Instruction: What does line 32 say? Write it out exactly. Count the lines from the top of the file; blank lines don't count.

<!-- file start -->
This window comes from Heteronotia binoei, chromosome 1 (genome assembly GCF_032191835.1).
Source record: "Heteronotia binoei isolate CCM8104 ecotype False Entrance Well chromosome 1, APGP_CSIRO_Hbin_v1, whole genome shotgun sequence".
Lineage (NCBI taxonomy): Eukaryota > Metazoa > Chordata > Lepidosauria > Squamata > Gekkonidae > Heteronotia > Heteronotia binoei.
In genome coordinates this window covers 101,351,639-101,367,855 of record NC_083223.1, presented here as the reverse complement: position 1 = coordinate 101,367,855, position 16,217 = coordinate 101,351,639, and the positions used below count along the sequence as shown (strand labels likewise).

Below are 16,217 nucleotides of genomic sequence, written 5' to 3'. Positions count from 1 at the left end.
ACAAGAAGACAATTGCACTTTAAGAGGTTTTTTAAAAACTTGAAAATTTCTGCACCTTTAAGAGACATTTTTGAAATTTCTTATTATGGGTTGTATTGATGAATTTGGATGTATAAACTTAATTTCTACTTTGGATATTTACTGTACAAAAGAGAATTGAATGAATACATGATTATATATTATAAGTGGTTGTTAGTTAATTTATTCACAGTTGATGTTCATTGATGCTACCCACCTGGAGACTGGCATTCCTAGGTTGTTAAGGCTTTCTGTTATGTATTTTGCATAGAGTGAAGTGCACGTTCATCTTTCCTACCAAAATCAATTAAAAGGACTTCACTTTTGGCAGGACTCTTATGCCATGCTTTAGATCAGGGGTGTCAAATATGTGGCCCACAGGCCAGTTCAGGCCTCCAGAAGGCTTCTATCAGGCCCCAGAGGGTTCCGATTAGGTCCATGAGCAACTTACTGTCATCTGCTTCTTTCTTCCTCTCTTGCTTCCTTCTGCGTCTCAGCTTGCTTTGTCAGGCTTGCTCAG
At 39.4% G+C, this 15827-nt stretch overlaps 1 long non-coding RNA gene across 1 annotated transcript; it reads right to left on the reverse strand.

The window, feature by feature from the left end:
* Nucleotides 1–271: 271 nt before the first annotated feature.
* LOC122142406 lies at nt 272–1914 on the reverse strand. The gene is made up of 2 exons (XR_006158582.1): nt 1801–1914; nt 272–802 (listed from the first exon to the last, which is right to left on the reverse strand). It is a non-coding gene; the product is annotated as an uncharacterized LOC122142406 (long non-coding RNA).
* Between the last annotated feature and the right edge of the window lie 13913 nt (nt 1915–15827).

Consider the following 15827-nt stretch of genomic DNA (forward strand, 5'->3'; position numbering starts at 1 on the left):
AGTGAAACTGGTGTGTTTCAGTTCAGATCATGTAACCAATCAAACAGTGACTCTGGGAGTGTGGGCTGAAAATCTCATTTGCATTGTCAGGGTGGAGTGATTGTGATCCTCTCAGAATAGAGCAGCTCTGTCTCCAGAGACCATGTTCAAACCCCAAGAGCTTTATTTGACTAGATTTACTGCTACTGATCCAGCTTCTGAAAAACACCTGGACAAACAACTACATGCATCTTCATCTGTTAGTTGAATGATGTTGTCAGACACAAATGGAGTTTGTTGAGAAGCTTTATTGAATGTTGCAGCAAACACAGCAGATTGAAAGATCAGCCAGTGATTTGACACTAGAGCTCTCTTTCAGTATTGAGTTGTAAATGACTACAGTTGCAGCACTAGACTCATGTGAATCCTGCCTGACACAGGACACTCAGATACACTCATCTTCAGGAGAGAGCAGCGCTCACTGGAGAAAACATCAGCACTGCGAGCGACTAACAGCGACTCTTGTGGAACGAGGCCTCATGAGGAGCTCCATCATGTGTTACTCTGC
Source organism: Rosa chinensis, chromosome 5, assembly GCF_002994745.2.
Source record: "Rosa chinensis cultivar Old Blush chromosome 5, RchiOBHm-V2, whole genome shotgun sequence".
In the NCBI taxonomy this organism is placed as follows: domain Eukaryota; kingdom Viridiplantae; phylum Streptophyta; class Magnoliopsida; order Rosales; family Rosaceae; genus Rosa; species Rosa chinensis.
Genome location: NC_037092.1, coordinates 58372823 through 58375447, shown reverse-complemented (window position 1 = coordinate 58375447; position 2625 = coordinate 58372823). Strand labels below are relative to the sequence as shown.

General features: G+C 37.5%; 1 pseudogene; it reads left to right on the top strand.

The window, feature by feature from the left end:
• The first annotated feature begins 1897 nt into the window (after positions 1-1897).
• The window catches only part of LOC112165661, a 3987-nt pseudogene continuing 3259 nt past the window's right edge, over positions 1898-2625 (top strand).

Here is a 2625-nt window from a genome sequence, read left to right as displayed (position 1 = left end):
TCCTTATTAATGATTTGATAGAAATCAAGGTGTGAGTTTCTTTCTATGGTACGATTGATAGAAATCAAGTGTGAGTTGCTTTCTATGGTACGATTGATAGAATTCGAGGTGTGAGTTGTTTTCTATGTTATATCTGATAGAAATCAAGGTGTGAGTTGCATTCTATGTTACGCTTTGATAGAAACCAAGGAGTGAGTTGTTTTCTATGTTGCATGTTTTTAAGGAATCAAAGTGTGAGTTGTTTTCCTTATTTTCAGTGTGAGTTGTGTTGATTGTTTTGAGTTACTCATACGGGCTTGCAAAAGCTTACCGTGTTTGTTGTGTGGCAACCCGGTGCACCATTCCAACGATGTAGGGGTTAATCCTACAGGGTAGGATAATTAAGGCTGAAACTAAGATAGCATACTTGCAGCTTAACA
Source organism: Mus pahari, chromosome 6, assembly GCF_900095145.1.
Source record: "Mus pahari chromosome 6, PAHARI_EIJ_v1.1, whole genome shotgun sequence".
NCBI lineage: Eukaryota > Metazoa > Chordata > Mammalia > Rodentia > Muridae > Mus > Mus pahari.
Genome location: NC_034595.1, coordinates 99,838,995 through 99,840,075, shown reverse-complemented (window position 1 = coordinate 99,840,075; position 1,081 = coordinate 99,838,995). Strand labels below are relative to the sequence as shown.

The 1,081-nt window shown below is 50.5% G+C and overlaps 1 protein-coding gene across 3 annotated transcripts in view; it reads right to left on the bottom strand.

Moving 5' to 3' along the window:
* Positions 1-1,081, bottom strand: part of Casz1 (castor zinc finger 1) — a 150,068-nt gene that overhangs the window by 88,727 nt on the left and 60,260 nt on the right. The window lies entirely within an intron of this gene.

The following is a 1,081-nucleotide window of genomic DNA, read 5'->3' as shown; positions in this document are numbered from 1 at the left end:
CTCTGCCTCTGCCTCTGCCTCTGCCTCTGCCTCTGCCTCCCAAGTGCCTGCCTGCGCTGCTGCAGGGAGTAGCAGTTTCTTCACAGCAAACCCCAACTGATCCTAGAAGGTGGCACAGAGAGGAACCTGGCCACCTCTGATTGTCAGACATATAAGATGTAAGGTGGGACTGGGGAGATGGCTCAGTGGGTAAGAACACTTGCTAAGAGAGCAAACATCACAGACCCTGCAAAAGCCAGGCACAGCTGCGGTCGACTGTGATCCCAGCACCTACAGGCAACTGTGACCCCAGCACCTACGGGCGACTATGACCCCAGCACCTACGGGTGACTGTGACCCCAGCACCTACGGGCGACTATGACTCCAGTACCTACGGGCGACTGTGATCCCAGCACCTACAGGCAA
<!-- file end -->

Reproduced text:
CTCTGCCTCTGCCTCTGCCTCTGCCTCTGCCTCTGCCTCCCAAGTGCCTGCCTGCGCTGCTGCAGGGAGTAGCAGTTTCTTCACAGCAAACCCCAACTGATCCTAGAAGGTGGCACAGAGAGGAACCTGGCCACCTCTGATTGTCAGACATATAAGATGTAAGGTGGGACTGGGGAGATGGCTCAGTGGGTAAGAACACTTGCTAAGAGAGCAAACATCACAGACCCTGCAAAAGCCAGGCACAGCTGCGGTCGACTGTGATCCCAGCACCTACAGGCAACTGTGACCCCAGCACCTACGGGCGACTATGACCCCAGCACCTACGGGTGACTGTGACCCCAGCACCTACGGGCGACTATGACTCCAGTACCTACGGGCGACTGTGATCCCAGCACCTACAGGCAA